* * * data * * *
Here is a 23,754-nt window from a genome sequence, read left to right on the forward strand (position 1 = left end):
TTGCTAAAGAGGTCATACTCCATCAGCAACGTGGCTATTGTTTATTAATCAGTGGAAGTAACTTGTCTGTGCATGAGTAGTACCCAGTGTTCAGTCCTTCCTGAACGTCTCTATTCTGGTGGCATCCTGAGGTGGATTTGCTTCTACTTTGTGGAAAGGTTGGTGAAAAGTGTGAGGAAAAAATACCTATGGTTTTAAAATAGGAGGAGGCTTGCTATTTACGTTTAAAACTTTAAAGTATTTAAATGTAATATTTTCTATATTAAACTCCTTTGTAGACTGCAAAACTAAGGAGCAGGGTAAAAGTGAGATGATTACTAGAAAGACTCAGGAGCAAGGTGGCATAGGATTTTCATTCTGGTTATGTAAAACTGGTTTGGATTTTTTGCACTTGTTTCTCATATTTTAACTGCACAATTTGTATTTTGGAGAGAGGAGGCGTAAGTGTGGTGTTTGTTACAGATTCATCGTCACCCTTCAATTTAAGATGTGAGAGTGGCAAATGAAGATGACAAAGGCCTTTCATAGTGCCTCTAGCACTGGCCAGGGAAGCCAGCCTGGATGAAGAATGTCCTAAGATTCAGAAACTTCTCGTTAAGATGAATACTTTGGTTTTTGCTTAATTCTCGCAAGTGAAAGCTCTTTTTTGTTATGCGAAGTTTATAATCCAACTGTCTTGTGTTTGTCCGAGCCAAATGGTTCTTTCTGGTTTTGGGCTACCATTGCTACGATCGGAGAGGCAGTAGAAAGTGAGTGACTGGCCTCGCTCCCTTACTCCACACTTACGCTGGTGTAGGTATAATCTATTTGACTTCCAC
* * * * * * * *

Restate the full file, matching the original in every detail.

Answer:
Here is a 23,754-nt window from a genome sequence, read left to right on the forward strand (position 1 = left end):
TTGCTAAAGAGGTCATACTCCATCAGCAACGTGGCTATTGTTTATTAATCAGTGGAAGTAACTTGTCTGTGCATGAGTAGTACCCAGTGTTCAGTCCTTCCTGAACGTCTCTATTCTGGTGGCATCCTGAGGTGGATTTGCTTCTACTTTGTGGAAAGGTTGGTGAAAAGTGTGAGGAAAAAATACCTATGGTTTTAAAATAGGAGGAGGCTTGCTATTTACGTTTAAAACTTTAAAGTATTTAAATGTAATATTTTCTATATTAAACTCCTTTGTAGACTGCAAAACTAAGGAGCAGGGTAAAAGTGAGATGATTACTAGAAAGACTCAGGAGCAAGGTGGCATAGGATTTTCATTCTGGTTATGTAAAACTGGTTTGGATTTTTTGCACTTGTTTCTCATATTTTAACTGCACAATTTGTATTTTGGAGAGAGGAGGCGTAAGTGTGGTGTTTGTTACAGATTCATCGTCACCCTTCAATTTAAGATGTGAGAGTGGCAAATGAAGATGACAAAGGCCTTTCATAGTGCCTCTAGCACTGGCCAGGGAAGCCAGCCTGGATGAAGAATGTCCTAAGATTCAGAAACTTCTCGTTAAGATGAATACTTTGGTTTTTGCTTAATTCTCGCAAGTGAAAGCTCTTTTTTGTTATGCGAAGTTTATAATCCAACTGTCTTGTGTTTGTCCGAGCCAAATGGTTCTTTCTGGTTTTGGGCTACCATTGCTACGATCGGAGAGGCAGTAGAAAGTGAGTGACTGGCCTCGCTCCCTTACTCCACACTTACGCTGGTGTAGGTATAATCTATTTGACTTCCAC